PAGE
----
Zhuravlyov is a highly-mobile two-way defenseman who has shown to be a transitional puck-mover. He’s a superb skater with excellent two-step area quickness that allows him to get up to one of the better top-gears in this draft class. Another great quality to his skating is his lateral movement, due to having advanced cross-over mechanics and he can pivot or cut on a dime which makes him excellent at weaving in and out of heavy traffic and gaining offensive-zone entries while transitioning the puck through all three-zones. Additionally, he can process and evaluate incoming pressure quickly which allows him to make smart and fast decisions when attempting to make an outlet pass to a teammate or when he’s deciding to skate the puck out from behind his own-goal line. He doesn’t just use his skating to move the puck up the ice, he also uses it to close his gaps efficiently, giving opposing teams limited time to react to him. He’s a proactive defenseman rather than a reactive one, and he’s willing to aggressively engage opponents using his length and an active stick in an attempt to disrupt offensive plays. This does cause him to throw himself out of position occasionally but he’s got the skating ability to recover and he plays at a pretty high-pace which helps him get back into position. His overall positional awareness is a plus and he constantly keeps his head up and surveys passing options so that he can attempt to take away both passing and shooting lanes. One of the most impressive aspects of his recovery sequences is when he’s transitioning from the offensive-line, when he or his defensive partner gets caught. We have seen him rapidly catch up to players on breakaways and disrupt their high-percentage attempts in some of our viewings.
Nikolai Kovalenko - RW - 171 overall
The son of one-time Avalanche Andrei Kovalenko, Nikolai will hope to follow his father’s footsteps to the NHL. He’s got a long way to go, and may never come over from Russia, but this late in the draft, a kid with Kovalenko’s pedigree is worth the risk. He was ranked as high as 66 by HockeyProspects.com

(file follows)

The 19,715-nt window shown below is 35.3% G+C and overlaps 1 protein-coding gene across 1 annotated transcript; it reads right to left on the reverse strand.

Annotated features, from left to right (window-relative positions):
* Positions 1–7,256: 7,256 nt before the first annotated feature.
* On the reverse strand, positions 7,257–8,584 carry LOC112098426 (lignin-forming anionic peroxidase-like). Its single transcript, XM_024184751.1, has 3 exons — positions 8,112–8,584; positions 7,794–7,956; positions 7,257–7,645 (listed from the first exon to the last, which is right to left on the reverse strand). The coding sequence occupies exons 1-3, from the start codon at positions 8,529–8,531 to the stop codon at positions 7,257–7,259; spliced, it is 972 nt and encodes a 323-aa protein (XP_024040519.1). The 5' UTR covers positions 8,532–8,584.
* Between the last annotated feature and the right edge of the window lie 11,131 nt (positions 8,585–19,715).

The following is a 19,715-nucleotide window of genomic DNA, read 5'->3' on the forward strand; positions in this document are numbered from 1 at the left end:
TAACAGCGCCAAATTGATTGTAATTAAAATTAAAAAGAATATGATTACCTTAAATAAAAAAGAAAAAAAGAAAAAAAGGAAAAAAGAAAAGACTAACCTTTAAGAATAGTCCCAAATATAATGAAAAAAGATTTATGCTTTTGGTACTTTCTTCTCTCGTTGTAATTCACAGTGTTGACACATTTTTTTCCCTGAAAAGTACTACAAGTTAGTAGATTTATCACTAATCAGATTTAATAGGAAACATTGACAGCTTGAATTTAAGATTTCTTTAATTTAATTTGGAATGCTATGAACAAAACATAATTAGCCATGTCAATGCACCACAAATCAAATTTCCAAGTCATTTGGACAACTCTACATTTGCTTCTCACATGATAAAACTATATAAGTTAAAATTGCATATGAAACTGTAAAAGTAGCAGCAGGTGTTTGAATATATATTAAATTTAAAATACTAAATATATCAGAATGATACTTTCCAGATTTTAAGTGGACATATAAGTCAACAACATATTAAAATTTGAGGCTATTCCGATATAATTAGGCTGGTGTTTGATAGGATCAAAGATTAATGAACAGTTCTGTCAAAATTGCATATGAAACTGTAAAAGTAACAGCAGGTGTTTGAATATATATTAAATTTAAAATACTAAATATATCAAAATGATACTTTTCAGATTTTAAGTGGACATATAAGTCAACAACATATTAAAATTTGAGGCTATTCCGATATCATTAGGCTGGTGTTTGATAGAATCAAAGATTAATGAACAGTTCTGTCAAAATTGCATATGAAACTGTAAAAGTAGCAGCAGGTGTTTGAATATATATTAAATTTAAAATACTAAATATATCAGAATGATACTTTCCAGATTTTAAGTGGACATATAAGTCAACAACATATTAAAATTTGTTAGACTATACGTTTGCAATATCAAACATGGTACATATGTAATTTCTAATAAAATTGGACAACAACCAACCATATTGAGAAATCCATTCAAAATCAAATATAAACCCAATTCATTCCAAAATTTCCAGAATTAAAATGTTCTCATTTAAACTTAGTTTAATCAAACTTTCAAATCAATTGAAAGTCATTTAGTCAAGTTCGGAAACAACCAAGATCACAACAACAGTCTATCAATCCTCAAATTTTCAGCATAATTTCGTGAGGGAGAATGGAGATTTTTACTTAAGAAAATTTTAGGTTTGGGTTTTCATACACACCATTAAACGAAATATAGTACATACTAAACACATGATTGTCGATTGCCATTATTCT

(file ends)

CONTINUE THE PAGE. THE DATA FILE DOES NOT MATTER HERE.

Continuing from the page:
ETA: who knows?
From the Black Book:
Nikolai is an instinctive passer. Even when given a high-percentage shot, he’s still looking for his best passing option which at times gives his teammates open-net goals after he gets a goalie to bite however it also takes away some of his better scoring chances. This is largely due to not being as comfortable shooting the puck as he is passing it. He does have an above-average release point but it lacks velocity and he prefers his backhand at times, specifically when on breakaways. Additionally, he’s got excellent two-step area quickness and good pivoting mechanics, but his straight-line speed isn’t as good as the rest of his skating mechanics at this point in time. We’ve seen him strip opponents off the puck in the defensive-end and make some nice backchecking plays but it’s not a prominent part of his game at this point, though it could help him translate to a center in the future if he continues to gain strength and improve his straight-line speed. Kovalenko has flown a bit under the mainstream radar this year due to not having played internationally. Regardless, he’s a talented and crafty forward whose game has the potential to translate to North-American ice.
Shamil Shmakov - G - 202 overall
Shmakov is a giant - 6’6” and he looks even taller. Aside from that, not a while lot is known about the Russian goaltender. One draft analyst mentioned that he plays like Tim Thomas in that he flails around, using any means necessary to stop the puck. If nothing else, this pick gives us something to ask Cat about whenever she writes about the goalies.
ETA: We’re never going to see him play in North America